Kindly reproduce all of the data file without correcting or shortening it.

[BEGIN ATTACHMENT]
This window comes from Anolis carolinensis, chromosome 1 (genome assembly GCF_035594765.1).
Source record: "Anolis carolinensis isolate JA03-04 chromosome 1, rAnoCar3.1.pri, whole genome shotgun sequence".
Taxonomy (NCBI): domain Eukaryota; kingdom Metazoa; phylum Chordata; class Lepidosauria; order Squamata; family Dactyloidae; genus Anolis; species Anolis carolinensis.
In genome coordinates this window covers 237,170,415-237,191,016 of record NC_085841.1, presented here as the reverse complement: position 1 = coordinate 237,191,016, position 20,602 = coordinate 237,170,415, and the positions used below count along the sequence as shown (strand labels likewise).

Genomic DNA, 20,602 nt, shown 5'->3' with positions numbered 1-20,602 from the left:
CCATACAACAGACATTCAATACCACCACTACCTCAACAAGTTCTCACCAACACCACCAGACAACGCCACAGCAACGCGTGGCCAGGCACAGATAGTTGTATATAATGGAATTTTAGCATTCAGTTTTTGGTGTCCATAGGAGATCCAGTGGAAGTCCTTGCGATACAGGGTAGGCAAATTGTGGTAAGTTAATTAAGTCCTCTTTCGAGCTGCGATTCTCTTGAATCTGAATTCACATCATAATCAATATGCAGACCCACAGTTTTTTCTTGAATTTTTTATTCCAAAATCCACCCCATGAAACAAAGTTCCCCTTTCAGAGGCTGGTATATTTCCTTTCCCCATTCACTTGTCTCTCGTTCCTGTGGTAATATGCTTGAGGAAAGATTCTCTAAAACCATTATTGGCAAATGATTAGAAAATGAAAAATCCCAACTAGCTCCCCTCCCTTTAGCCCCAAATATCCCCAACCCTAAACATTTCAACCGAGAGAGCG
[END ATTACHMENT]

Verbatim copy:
This window comes from Anolis carolinensis, chromosome 1 (genome assembly GCF_035594765.1).
Source record: "Anolis carolinensis isolate JA03-04 chromosome 1, rAnoCar3.1.pri, whole genome shotgun sequence".
Taxonomy (NCBI): domain Eukaryota; kingdom Metazoa; phylum Chordata; class Lepidosauria; order Squamata; family Dactyloidae; genus Anolis; species Anolis carolinensis.
In genome coordinates this window covers 237,170,415-237,191,016 of record NC_085841.1, presented here as the reverse complement: position 1 = coordinate 237,191,016, position 20,602 = coordinate 237,170,415, and the positions used below count along the sequence as shown (strand labels likewise).

Genomic DNA, 20,602 nt, shown 5'->3' with positions numbered 1-20,602 from the left:
CCATACAACAGACATTCAATACCACCACTACCTCAACAAGTTCTCACCAACACCACCAGACAACGCCACAGCAACGCGTGGCCAGGCACAGATAGTTGTATATAATGGAATTTTAGCATTCAGTTTTTGGTGTCCATAGGAGATCCAGTGGAAGTCCTTGCGATACAGGGTAGGCAAATTGTGGTAAGTTAATTAAGTCCTCTTTCGAGCTGCGATTCTCTTGAATCTGAATTCACATCATAATCAATATGCAGACCCACAGTTTTTTCTTGAATTTTTTATTCCAAAATCCACCCCATGAAACAAAGTTCCCCTTTCAGAGGCTGGTATATTTCCTTTCCCCATTCACTTGTCTCTCGTTCCTGTGGTAATATGCTTGAGGAAAGATTCTCTAAAACCATTATTGGCAAATGATTAGAAAATGAAAAATCCCAACTAGCTCCCCTCCCTTTAGCCCCAAATATCCCCAACCCTAAACATTTCAACCGAGAGAGCG